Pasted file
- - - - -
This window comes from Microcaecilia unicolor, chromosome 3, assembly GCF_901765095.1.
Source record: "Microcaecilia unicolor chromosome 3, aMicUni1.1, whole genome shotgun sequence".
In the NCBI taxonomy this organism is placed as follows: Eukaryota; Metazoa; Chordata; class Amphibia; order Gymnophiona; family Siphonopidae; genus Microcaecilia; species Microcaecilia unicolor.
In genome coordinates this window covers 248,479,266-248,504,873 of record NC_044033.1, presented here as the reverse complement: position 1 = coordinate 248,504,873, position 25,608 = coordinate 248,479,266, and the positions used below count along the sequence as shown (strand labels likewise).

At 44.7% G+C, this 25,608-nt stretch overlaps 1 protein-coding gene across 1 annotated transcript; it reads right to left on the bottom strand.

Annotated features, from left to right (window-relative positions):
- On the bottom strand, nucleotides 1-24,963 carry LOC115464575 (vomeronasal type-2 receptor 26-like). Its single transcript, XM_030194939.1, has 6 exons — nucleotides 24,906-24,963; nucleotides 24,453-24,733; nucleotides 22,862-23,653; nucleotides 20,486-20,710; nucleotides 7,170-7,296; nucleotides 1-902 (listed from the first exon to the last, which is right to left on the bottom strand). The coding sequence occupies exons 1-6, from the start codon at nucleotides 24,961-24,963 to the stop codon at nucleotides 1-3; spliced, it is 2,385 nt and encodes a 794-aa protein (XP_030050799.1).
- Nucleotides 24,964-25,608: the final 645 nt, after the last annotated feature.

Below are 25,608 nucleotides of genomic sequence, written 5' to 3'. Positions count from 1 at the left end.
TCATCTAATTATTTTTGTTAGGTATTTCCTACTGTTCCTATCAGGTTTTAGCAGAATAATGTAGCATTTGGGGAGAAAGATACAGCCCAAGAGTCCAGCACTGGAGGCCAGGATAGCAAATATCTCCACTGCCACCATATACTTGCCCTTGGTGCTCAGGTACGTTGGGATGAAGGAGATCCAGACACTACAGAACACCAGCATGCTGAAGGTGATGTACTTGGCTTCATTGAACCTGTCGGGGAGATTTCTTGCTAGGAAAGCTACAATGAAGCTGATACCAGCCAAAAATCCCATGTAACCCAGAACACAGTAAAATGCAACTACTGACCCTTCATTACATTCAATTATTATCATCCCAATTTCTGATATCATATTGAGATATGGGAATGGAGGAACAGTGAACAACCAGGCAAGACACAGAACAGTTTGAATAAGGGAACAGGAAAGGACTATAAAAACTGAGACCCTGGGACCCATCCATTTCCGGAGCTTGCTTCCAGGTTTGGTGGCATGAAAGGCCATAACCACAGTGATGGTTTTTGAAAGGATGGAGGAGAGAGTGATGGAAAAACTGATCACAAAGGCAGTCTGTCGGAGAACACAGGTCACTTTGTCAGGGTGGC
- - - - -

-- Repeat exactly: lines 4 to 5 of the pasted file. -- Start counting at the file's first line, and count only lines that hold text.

In genome coordinates this window covers 248,479,266-248,504,873 of record NC_044033.1, presented here as the reverse complement: position 1 = coordinate 248,504,873, position 25,608 = coordinate 248,479,266, and the positions used below count along the sequence as shown (strand labels likewise).

At 44.7% G+C, this 25,608-nt stretch overlaps 1 protein-coding gene across 1 annotated transcript; it reads right to left on the bottom strand.